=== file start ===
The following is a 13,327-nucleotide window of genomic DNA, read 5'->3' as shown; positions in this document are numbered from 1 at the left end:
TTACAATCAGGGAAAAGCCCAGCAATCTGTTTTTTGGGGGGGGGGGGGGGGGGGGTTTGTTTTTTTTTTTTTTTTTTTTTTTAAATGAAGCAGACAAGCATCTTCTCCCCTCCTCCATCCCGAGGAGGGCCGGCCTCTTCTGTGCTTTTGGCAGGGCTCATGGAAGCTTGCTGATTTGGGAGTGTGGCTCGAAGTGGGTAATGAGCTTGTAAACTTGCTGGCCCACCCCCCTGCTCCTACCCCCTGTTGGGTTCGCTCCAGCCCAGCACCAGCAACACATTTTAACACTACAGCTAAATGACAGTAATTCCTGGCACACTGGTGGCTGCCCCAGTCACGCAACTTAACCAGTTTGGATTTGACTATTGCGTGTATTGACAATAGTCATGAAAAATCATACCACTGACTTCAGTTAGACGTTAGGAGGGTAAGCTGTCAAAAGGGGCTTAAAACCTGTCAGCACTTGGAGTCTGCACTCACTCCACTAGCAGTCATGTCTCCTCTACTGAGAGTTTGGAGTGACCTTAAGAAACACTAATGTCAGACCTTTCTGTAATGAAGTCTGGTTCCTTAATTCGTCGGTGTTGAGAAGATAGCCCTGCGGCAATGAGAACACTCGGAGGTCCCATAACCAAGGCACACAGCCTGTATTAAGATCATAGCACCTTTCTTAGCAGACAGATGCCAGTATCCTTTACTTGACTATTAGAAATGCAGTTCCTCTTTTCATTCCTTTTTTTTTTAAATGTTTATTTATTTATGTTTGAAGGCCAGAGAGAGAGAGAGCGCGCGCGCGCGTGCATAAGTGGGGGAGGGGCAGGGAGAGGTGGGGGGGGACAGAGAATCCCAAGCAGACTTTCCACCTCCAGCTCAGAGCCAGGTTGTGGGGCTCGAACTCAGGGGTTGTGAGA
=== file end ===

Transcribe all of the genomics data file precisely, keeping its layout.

The following is a 13,327-nucleotide window of genomic DNA, read 5'->3' as shown; positions in this document are numbered from 1 at the left end:
TTACAATCAGGGAAAAGCCCAGCAATCTGTTTTTTGGGGGGGGGGGGGGGGGGGGTTTGTTTTTTTTTTTTTTTTTTTTTTTAAATGAAGCAGACAAGCATCTTCTCCCCTCCTCCATCCCGAGGAGGGCCGGCCTCTTCTGTGCTTTTGGCAGGGCTCATGGAAGCTTGCTGATTTGGGAGTGTGGCTCGAAGTGGGTAATGAGCTTGTAAACTTGCTGGCCCACCCCCCTGCTCCTACCCCCTGTTGGGTTCGCTCCAGCCCAGCACCAGCAACACATTTTAACACTACAGCTAAATGACAGTAATTCCTGGCACACTGGTGGCTGCCCCAGTCACGCAACTTAACCAGTTTGGATTTGACTATTGCGTGTATTGACAATAGTCATGAAAAATCATACCACTGACTTCAGTTAGACGTTAGGAGGGTAAGCTGTCAAAAGGGGCTTAAAACCTGTCAGCACTTGGAGTCTGCACTCACTCCACTAGCAGTCATGTCTCCTCTACTGAGAGTTTGGAGTGACCTTAAGAAACACTAATGTCAGACCTTTCTGTAATGAAGTCTGGTTCCTTAATTCGTCGGTGTTGAGAAGATAGCCCTGCGGCAATGAGAACACTCGGAGGTCCCATAACCAAGGCACACAGCCTGTATTAAGATCATAGCACCTTTCTTAGCAGACAGATGCCAGTATCCTTTACTTGACTATTAGAAATGCAGTTCCTCTTTTCATTCCTTTTTTTTTTAAATGTTTATTTATTTATGTTTGAAGGCCAGAGAGAGAGAGAGCGCGCGCGCGCGTGCATAAGTGGGGGAGGGGCAGGGAGAGGTGGGGGGGGACAGAGAATCCCAAGCAGACTTTCCACCTCCAGCTCAGAGCCAGGTTGTGGGGCTCGAACTCAGGGGTTGTGAGA